We are living in a time where trust in the news is at an all-time low.
of respondents said they trust the news in a global survey from the 2019 Reuters Institute’s Digital News Report.
said they trust news they find through search engines.
less than a quarter, say they feel they can trust news that is served up to them through social media.
There is more than one reason for this decline in trust.
A decline in freedom of the press
Historical Trends in Press Freedom
Percent of countries where the press is considered free, by year
Less revenue means fewer reporters on the ground
Steady decline in U.S Employment
Reporter and correspondent jobs by year
The spread of misinformation
“Thinking about online news, I am concerned about what is real and what is fake on the internet.”
So how can we trust what we read? The Civil Registry represents trust.
The Civil community governs the Civil Registry.
Newsrooms apply to join the Civil Registry, and it is the community that vets newsroom applicants to ensure that they meet the standards laid out in the Civil Constitution.
Members of the community are charged with ensuring that all newsrooms on the Civil Registry continue to abide by these ethical standards. Members have the power to challenge any newsroom that does not uphold the Constitution, and vote on issues using Civil tokens.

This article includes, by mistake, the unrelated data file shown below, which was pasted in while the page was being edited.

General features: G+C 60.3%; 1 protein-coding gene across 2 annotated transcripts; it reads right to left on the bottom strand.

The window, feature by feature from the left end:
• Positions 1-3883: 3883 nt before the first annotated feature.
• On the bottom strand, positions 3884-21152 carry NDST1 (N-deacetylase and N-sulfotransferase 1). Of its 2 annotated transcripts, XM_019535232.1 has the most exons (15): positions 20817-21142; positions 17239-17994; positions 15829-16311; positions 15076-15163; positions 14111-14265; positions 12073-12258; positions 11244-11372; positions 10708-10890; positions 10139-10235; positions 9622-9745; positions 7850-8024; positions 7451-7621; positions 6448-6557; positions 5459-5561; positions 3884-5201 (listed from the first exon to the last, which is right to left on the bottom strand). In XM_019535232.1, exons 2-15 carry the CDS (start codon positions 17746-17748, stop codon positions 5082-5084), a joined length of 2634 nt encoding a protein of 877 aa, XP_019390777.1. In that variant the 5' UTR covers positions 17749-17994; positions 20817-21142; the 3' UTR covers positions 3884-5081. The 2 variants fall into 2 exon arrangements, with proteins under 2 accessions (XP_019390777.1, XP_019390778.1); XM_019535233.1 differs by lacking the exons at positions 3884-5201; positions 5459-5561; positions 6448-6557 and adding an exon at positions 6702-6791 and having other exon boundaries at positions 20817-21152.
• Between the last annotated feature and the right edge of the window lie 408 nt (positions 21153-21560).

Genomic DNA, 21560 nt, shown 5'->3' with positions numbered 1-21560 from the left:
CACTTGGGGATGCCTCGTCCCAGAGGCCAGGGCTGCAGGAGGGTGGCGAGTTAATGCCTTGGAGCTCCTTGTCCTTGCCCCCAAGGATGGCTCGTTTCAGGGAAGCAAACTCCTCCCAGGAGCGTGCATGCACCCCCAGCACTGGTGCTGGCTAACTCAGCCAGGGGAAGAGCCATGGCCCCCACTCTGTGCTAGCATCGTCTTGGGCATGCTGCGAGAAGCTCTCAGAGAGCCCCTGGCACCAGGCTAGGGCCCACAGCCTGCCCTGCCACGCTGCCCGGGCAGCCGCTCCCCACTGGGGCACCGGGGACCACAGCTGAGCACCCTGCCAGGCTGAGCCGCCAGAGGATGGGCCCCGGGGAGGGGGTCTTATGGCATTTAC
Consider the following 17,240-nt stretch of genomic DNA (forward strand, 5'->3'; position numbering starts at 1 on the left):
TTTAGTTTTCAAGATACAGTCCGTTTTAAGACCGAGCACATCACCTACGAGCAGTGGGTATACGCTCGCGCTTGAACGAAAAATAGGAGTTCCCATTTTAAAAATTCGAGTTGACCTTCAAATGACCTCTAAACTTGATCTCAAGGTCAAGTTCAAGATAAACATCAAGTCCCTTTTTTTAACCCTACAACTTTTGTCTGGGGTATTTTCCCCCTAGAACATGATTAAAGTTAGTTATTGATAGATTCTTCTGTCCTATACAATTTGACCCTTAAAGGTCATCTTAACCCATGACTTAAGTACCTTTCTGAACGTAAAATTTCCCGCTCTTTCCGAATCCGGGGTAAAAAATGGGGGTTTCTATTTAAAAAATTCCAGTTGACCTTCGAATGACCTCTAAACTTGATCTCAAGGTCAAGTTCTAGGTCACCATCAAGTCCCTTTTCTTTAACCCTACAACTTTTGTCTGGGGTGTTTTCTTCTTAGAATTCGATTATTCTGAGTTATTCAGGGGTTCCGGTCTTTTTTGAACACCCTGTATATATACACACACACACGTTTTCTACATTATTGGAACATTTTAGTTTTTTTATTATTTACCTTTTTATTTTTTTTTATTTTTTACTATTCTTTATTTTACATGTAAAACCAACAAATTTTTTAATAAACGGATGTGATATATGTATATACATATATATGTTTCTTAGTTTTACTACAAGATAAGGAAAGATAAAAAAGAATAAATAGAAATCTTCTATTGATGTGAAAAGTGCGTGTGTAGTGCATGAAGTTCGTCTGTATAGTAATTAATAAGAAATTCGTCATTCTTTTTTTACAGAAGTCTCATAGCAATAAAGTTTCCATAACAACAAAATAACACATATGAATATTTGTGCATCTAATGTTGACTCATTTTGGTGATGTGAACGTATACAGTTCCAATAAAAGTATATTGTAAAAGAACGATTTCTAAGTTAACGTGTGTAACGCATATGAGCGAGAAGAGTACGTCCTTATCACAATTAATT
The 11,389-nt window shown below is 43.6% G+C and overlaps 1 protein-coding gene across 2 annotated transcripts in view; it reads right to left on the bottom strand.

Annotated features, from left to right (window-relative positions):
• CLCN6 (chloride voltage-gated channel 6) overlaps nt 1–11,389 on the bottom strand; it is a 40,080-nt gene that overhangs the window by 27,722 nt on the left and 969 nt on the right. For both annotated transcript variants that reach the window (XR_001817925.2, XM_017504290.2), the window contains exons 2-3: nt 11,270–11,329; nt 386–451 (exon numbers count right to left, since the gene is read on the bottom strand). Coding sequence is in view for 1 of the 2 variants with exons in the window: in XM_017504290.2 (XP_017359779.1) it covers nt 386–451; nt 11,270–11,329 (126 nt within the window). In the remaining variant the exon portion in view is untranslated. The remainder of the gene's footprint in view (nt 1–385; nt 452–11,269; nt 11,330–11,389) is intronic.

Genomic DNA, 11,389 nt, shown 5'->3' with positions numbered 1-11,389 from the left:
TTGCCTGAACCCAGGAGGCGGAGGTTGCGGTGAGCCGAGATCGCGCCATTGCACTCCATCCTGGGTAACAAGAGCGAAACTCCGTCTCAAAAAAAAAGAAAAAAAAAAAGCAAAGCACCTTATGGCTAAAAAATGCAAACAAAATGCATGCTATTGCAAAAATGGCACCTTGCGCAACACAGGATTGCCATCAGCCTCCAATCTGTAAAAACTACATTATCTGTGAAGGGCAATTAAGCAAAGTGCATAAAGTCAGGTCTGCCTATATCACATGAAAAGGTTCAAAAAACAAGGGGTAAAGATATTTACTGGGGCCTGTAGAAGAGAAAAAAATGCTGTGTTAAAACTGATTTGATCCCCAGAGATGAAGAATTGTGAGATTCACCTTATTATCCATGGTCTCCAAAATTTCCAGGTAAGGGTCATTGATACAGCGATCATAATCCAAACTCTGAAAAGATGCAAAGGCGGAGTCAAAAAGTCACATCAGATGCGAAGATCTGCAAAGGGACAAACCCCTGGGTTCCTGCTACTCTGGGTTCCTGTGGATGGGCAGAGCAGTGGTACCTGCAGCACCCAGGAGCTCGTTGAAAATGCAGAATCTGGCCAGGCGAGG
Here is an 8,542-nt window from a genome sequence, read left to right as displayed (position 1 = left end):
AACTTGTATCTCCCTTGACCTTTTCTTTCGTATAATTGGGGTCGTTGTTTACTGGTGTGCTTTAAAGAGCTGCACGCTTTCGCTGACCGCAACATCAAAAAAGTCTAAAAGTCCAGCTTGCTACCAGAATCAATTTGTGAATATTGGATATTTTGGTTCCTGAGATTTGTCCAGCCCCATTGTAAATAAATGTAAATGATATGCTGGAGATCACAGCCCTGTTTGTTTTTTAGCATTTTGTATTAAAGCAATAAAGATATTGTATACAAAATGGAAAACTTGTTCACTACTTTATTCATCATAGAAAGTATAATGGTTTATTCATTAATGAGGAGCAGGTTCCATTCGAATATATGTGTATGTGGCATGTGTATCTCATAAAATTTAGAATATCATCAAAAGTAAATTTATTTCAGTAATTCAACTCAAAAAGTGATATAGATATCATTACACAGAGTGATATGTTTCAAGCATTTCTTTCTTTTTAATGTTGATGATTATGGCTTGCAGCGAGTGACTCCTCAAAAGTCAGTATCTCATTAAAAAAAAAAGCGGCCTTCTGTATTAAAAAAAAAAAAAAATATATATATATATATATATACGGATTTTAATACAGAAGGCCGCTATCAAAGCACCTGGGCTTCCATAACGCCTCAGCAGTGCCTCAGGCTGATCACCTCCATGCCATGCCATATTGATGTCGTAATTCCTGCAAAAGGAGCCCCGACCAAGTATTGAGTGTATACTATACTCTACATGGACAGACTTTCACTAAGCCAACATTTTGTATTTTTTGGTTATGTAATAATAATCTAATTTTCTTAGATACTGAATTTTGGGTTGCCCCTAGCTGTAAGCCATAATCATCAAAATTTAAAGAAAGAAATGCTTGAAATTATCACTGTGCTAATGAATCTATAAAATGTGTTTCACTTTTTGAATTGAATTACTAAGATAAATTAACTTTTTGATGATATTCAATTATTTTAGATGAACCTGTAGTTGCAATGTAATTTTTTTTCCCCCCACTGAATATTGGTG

In the first three months after the Civil Registry launch, 422 members have staked 6 challenges to newsroom applications, as well as two separate appeals, and cast more than 4 million tokens worth of votes in challenges. We see community governance thriving.
ConstitutionThe Civil Constitution endeavors to document and prescribe the foundational standards and ethical guidelines for independent journalism across the globe. This text was created in collaboration with hundreds of editors, reporters, academics and the public and is a living document that will continue to evolve over time.
More than 50 independent newsrooms across five continents have been approved by the Civil community to participate in the Civil Registry.
These newsrooms have publicly committed to adhering to the principles of ethical journalism laid out in the Civil Constitution. They will continue to be held accountable for the quality of their journalism by the Civil community for as long as they are on the Civil Registry, and if they falter, it is at the discretion of the Civil community to initiate a challenge.